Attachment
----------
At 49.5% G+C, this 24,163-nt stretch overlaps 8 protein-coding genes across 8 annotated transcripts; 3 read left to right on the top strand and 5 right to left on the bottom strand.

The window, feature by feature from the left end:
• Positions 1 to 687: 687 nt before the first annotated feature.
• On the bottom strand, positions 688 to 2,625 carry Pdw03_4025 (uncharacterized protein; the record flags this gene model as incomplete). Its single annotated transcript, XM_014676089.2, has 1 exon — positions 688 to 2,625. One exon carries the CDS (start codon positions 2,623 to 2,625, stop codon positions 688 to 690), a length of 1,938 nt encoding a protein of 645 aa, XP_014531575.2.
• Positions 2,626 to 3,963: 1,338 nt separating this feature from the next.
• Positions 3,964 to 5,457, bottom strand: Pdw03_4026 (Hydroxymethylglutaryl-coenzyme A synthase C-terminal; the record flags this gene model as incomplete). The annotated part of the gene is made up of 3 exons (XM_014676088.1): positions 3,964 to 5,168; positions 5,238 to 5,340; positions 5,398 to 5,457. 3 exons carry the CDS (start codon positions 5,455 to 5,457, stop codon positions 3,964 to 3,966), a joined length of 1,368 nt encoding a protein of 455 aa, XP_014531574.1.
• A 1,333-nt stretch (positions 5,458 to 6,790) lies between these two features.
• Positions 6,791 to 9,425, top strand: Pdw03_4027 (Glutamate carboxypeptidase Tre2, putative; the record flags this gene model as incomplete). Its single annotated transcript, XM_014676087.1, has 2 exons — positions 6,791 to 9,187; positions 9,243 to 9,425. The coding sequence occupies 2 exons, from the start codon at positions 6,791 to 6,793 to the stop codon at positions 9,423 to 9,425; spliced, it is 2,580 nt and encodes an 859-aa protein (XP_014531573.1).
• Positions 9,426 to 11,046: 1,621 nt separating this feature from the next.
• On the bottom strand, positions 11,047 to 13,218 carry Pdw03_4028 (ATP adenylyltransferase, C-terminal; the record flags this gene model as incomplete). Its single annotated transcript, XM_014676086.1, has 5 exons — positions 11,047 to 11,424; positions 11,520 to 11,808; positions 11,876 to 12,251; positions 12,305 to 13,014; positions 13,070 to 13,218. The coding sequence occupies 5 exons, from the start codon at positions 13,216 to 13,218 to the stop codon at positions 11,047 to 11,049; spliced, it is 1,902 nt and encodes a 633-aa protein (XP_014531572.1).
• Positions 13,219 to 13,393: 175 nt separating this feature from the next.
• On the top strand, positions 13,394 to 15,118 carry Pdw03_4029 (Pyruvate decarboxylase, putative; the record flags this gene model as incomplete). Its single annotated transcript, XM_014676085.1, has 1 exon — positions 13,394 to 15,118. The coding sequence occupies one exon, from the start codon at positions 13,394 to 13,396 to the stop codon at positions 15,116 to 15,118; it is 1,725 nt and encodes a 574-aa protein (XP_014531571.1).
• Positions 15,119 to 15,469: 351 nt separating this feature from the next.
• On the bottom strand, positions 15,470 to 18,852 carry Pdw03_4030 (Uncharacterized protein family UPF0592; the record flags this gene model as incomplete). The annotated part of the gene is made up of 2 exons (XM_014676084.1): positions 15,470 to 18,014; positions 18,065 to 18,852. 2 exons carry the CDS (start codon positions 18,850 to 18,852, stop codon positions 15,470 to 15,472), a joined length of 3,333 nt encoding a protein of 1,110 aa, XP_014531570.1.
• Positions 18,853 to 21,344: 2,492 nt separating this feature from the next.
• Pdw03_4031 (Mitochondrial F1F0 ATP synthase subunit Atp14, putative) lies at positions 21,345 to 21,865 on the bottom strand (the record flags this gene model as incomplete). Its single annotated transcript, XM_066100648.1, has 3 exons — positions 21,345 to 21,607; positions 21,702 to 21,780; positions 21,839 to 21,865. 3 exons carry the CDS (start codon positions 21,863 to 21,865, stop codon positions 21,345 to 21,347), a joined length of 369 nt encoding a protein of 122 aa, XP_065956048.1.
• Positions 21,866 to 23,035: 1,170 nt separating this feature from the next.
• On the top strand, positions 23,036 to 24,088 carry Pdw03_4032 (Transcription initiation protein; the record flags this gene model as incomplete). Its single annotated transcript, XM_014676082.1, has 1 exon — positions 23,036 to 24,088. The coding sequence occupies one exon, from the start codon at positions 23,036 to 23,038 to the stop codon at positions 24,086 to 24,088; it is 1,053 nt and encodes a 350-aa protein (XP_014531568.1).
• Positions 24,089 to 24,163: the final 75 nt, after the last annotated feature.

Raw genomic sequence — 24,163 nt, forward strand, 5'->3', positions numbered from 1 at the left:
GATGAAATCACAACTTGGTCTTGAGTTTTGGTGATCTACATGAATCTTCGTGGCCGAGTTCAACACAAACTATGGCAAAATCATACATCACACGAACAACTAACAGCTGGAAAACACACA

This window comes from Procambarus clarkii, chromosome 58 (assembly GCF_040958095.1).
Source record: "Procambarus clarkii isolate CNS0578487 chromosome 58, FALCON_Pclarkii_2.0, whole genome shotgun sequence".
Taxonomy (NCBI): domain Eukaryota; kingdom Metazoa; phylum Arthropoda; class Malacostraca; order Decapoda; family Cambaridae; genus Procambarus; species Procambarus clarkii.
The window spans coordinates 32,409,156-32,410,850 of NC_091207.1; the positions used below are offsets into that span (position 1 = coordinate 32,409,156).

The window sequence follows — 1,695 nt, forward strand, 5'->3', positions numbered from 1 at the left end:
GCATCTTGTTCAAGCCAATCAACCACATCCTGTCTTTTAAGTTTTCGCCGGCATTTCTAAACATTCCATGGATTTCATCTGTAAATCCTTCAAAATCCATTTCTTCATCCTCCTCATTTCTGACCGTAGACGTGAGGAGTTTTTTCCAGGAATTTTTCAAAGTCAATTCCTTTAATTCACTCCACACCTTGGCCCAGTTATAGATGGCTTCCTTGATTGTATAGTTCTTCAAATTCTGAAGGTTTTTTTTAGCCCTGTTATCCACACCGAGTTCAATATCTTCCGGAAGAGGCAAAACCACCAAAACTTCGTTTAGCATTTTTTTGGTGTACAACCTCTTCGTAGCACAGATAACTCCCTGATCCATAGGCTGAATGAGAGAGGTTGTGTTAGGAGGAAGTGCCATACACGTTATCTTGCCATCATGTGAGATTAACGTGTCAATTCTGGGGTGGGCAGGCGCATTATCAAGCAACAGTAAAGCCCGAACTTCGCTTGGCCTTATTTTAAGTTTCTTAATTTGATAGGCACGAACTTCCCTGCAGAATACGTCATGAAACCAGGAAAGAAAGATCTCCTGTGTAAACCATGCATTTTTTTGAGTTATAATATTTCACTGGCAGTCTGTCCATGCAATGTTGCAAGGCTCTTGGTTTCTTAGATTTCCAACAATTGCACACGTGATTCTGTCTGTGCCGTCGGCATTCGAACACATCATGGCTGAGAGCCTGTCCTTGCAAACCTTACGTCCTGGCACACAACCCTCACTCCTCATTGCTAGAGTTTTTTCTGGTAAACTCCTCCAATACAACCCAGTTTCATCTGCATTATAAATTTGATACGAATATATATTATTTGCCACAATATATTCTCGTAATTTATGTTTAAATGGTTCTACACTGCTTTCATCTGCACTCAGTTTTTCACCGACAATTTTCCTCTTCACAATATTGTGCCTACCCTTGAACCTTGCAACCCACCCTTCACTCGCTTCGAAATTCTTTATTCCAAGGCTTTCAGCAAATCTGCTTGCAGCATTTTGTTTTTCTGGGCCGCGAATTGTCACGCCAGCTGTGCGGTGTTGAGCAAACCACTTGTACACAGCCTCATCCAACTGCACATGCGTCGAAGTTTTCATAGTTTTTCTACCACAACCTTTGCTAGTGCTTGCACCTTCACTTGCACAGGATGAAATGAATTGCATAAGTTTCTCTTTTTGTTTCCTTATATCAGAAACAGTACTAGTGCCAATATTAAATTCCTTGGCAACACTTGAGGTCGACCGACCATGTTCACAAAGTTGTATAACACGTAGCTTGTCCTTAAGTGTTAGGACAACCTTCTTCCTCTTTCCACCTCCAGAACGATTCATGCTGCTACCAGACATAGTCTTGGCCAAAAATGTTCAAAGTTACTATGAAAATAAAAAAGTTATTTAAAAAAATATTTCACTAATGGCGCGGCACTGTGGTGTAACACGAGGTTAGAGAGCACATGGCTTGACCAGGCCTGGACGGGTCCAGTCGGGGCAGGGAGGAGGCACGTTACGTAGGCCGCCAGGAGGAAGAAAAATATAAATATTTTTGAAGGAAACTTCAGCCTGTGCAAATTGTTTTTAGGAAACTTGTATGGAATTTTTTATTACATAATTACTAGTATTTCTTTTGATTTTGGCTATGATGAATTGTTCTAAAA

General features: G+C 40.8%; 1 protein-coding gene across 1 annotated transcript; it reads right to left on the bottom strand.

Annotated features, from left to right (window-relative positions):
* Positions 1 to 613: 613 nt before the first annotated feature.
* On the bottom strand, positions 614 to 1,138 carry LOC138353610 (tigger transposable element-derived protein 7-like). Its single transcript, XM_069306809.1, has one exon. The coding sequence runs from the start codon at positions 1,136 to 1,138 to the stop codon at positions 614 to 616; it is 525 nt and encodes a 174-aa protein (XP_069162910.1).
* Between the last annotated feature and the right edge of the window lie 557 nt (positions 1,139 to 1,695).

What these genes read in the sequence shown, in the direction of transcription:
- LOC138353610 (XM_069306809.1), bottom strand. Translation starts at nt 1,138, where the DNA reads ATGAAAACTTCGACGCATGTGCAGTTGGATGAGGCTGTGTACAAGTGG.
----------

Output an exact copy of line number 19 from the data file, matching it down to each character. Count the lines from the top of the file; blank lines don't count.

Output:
• Positions 24,089 to 24,163: the final 75 nt, after the last annotated feature.